Alexandre Tansman was born to a Jewish family in Poland, where he began composing as a youth and where he commenced conservatory studies in 1908. He also studied law, even earning a doctorate in law in Warsaw in 1918, but he continued his musical growth there as well, and in 1919 he won prizes in a Polish national music competition for three of his pieces. His penchant for even mild chromaticism was still considered too progressive and foreign by many local critics, and his reception was stalled by their reaction. Having developed an affinity for the French Impressionists—particularly Ravel and Debussy—he relocated to Paris and made his debut there as a pianist in 1920. He quickly formed associations in Paris with both Ravel and Stravinsky.
“Ravel taught me to develop a sense of musical economy,” Tansman later declared, “of the narrow and intimate correspondence between the shape and the form of expression, to despise empty palaver and padding.”
In Paris, Tansman became acquainted with the coterie of French musical intellectuals and composers who were known as Les Six. That group also included Francis Poulenc, Arthur Honegger, Georges Auric, Germaine Tailleferre, and Louis Durey. He also joined a circle of distinguished visiting composers. Within a year his music was being promoted in both France and the United States by maestros such as Vladimir Golschmann and Serge Koussevitzky. Throughout the decade, Tansman’s orchestral works were programmed by leading conductors and played by such artists as Artur Rubinstein and Jascha Heifetz.
In 1927, Tansman made his first American tour as a soloist, followed by a successful world tour in 1933. He became a French national in 1938, but the German invasion and occupation of France soon afterward occasioned his emigration to America in 1941. He settled in Los Angeles, where, like many émigré composers in Hollywood, he wrote film music as well, including the scores for such pictures as Flesh and Fantasy (1943), directed by Julien Divivier, whose Poil de Carotte Tansman had scored more than a decade earlier in France; Paris Underground (1945), directed by Gregory Ratoff; and Sister Kenny (1946), directed by Dudley Nichols.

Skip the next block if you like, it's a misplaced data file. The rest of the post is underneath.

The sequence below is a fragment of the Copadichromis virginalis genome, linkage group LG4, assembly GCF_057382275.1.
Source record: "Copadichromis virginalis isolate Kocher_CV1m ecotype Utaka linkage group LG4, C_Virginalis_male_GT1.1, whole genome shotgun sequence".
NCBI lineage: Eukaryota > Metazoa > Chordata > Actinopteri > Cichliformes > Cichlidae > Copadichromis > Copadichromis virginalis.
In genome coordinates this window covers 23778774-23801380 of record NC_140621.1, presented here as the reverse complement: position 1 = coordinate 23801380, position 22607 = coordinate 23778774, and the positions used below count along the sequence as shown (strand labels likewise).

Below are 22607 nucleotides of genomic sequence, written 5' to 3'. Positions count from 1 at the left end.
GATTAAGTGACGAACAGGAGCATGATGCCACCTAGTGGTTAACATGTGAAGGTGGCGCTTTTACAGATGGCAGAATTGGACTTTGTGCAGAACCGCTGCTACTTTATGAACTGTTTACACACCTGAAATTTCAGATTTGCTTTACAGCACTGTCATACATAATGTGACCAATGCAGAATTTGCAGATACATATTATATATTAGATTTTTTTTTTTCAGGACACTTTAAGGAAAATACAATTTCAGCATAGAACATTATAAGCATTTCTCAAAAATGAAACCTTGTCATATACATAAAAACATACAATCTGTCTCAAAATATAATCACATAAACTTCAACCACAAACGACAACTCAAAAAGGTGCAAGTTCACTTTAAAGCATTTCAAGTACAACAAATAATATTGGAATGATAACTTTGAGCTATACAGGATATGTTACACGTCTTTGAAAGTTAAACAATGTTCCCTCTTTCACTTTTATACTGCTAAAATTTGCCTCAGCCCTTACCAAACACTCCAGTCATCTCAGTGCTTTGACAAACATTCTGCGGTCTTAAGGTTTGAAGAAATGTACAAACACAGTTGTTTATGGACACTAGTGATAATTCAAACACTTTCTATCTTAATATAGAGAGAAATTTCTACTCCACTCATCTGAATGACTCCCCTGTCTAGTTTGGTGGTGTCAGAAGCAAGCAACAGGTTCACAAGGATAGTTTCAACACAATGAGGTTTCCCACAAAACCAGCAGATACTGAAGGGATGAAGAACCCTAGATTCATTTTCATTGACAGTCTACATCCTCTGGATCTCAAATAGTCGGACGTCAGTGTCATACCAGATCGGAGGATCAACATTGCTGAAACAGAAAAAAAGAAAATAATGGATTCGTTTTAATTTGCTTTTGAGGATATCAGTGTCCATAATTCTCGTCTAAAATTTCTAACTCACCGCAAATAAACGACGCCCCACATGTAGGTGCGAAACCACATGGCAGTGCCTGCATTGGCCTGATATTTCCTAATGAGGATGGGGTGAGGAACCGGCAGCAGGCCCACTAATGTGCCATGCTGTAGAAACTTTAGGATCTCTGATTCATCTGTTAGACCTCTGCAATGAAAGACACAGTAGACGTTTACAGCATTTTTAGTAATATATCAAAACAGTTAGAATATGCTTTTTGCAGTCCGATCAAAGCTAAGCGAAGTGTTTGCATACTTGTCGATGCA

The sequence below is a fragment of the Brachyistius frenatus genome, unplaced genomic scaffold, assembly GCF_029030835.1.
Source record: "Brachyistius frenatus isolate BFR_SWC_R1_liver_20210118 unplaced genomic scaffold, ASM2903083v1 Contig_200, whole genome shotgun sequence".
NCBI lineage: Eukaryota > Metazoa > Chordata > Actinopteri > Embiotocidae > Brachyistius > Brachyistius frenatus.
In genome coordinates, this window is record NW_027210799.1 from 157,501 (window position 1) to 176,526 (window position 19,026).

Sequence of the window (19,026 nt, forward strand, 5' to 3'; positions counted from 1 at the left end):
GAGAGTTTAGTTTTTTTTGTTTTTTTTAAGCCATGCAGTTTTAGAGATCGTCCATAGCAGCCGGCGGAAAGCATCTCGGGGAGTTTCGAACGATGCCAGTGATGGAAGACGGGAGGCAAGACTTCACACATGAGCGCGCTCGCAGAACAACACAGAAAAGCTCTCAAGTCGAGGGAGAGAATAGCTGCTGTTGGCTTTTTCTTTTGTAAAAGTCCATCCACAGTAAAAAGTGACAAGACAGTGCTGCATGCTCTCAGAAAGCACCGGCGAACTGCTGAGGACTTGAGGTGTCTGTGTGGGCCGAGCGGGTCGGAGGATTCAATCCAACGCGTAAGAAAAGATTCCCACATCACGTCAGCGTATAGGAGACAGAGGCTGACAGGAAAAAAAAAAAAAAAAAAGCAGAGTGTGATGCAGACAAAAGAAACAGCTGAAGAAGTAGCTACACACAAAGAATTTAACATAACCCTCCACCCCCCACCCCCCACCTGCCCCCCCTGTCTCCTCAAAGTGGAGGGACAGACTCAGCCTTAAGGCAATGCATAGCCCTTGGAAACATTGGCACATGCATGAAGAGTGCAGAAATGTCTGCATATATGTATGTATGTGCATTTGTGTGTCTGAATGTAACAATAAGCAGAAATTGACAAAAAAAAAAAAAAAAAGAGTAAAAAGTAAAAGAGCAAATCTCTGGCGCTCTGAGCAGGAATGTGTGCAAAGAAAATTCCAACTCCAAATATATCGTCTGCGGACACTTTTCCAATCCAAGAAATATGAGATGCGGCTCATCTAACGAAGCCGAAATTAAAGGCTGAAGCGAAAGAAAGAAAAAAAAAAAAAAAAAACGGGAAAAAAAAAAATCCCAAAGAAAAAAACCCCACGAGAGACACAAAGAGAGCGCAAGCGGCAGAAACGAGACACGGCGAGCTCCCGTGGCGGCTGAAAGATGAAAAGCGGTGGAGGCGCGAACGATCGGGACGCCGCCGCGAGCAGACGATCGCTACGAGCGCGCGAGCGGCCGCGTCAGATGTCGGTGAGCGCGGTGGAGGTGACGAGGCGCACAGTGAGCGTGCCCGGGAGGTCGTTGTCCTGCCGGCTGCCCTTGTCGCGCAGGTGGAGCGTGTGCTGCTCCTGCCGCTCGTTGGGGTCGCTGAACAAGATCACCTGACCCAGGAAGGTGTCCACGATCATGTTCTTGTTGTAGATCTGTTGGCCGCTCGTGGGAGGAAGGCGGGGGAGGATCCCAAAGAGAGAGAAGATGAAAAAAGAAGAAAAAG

In 1946, Tansman returned to Paris with his family. In the immediate postwar period his works were widely performed, and, in 1948, he completed a book on Stravinsky. He was elected to the Belgian Royal Academy in 1977, and received the Polish Medal of Cultural Merit in 1983.
There are more than 300 works in Tansman’s catalogue. Although he often utilized Polish dance rhythms and folk elements, his music is generally considered to be in the 20th-century neoclassical realm of such composers as Hindemith and Stravinsky. He embraced a chromatic harmonic language, especially in his prewar period, but he never abandoned tonality. Like Milhaud, he also incorporated jazz features in a number of works. In general, his style has been characterized as lucid and lyrical, with structural reliance on formal logic.